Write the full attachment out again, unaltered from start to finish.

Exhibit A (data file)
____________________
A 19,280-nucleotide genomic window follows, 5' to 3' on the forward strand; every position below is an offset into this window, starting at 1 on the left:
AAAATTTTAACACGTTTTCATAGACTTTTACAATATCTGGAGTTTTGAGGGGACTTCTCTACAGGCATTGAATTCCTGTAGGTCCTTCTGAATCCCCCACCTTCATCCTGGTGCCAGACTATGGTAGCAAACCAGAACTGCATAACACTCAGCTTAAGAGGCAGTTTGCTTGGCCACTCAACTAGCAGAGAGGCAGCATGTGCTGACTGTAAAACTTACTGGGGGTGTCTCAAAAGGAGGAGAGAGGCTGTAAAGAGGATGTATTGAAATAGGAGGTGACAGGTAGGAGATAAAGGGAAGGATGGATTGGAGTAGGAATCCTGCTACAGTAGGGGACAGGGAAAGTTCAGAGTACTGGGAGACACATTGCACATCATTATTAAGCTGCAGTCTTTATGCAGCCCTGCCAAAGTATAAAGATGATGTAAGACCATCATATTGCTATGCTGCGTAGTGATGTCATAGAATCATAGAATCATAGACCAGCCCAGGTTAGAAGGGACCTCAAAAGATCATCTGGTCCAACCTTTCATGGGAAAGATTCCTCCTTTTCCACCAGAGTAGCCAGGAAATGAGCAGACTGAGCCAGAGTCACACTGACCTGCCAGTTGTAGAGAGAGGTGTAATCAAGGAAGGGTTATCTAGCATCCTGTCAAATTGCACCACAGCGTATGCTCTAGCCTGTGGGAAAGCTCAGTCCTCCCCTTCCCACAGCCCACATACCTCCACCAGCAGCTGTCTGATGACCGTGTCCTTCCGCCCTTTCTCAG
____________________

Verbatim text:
A 19,280-nucleotide genomic window follows, 5' to 3' on the forward strand; every position below is an offset into this window, starting at 1 on the left:
AAAATTTTAACACGTTTTCATAGACTTTTACAATATCTGGAGTTTTGAGGGGACTTCTCTACAGGCATTGAATTCCTGTAGGTCCTTCTGAATCCCCCACCTTCATCCTGGTGCCAGACTATGGTAGCAAACCAGAACTGCATAACACTCAGCTTAAGAGGCAGTTTGCTTGGCCACTCAACTAGCAGAGAGGCAGCATGTGCTGACTGTAAAACTTACTGGGGGTGTCTCAAAAGGAGGAGAGAGGCTGTAAAGAGGATGTATTGAAATAGGAGGTGACAGGTAGGAGATAAAGGGAAGGATGGATTGGAGTAGGAATCCTGCTACAGTAGGGGACAGGGAAAGTTCAGAGTACTGGGAGACACATTGCACATCATTATTAAGCTGCAGTCTTTATGCAGCCCTGCCAAAGTATAAAGATGATGTAAGACCATCATATTGCTATGCTGCGTAGTGATGTCATAGAATCATAGAATCATAGACCAGCCCAGGTTAGAAGGGACCTCAAAAGATCATCTGGTCCAACCTTTCATGGGAAAGATTCCTCCTTTTCCACCAGAGTAGCCAGGAAATGAGCAGACTGAGCCAGAGTCACACTGACCTGCCAGTTGTAGAGAGAGGTGTAATCAAGGAAGGGTTATCTAGCATCCTGTCAAATTGCACCACAGCGTATGCTCTAGCCTGTGGGAAAGCTCAGTCCTCCCCTTCCCACAGCCCACATACCTCCACCAGCAGCTGTCTGATGACCGTGTCCTTCCGCCCTTTCTCAG